Top revision strategies and tips
Share this post:
Top revision strategies and tips As certain as day follows night, it’s a fact of life that we all have to spend time revising for exams. You may be tempted to resort to the standard tactic of cramming in as much information as you can in the shortest amount of time, but honestly, it’s not worth it because more often than not it won’t help you to get the grades you want / need. Instead, you should make the most of the following advice to become a revision master.
Revision tips: short bursts are bestYou may think the best tactic is just to spend hours hunched over a textbook, but this is far from true. In fact, it’s best to revise in short bursts over about half an hour to 45 minutes, before taking a 15 minute break to rest your mind. This will mean the work you’ve just done will have time to sink in and you’ll be able to return to the revision as refreshed as a glass of Coke on a warm summer’s day.
How to revise successfully: make sure you understand what you’re readingIf you find yourself reading something for the sake of it rather than taking it in an understanding what it means, you’re just wasting your time. You may as well be looking at a foreign language. Revising effectively is about understanding what something means. If you take the time to understand the principle behind something, you have a better chance of applying it when it comes to answering exam questions you may not be expecting.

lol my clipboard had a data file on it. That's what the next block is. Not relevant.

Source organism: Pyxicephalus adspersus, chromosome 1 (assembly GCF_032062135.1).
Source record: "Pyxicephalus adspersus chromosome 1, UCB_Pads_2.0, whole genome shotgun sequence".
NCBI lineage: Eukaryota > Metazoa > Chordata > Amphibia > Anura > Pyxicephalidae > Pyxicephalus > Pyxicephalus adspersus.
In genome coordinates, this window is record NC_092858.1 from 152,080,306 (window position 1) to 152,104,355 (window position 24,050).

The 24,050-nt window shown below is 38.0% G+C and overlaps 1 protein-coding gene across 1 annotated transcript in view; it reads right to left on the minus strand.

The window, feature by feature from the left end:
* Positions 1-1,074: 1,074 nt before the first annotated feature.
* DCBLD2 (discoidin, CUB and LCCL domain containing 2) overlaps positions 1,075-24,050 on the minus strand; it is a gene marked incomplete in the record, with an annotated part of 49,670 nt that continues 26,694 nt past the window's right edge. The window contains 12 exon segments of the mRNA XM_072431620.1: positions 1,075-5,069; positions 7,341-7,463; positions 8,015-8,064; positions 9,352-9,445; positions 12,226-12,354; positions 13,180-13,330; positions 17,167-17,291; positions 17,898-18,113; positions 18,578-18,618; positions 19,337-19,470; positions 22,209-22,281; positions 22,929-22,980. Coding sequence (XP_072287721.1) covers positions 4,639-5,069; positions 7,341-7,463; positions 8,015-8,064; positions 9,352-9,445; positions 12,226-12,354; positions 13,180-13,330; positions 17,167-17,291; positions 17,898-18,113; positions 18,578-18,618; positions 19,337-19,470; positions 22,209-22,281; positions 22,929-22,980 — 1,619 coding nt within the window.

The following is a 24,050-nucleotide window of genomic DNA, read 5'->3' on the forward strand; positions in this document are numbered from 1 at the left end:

Practice past exam papersThis is a great way to prepare yourself for exams of any kind, because not only does it give you a chance to test your knowledge and revision, but it also provides you with an idea of what you can expect from the real thing. Have you seen our top employers page yet? Why not check it out now? You’ll be able to get an idea of what kinds of questions you may be asked, and how to answer them. It also lets you become used to the exam format without the added pressure that comes with sitting an official exam, so you’ll know what to expect on the day. Doing a past exam can also act as a nice break from simply revising from your notes, while it can be useful in highlighting any areas you need to improve on.
Best way to revise: start earlyIt’s oh so tempting to leave everything until the last minute – the ‘I still have time, I’ll do it later’ mentality – but rarely does such a strategy result in success. If you do this, you’ll leave yourself with too much to do in too little time. Instead, you should aim to start your revision as early as you can. Yes, you may be thinking that your exams are still months away, but if anything that’s more of a reason to start now. If you reinforce everything you learn as you learn it and take in all the key information you need throughout the year, by the time exams come around it will all be firmly ingrained in your memory.
Revision techniques: identify trends and typical exam questionsExams questions are based on the school curriculum and syllabus, which means that previous years’ students will have studied and been tested on the same things. What this means for you is that your exam paper is likely to be fairly similar to what’s come before. This is another great reason to try out past papers, because the same types of question come up on a regular basis. If you’ve tried out exams from the last few years, you should have a good idea of what to expect from your own.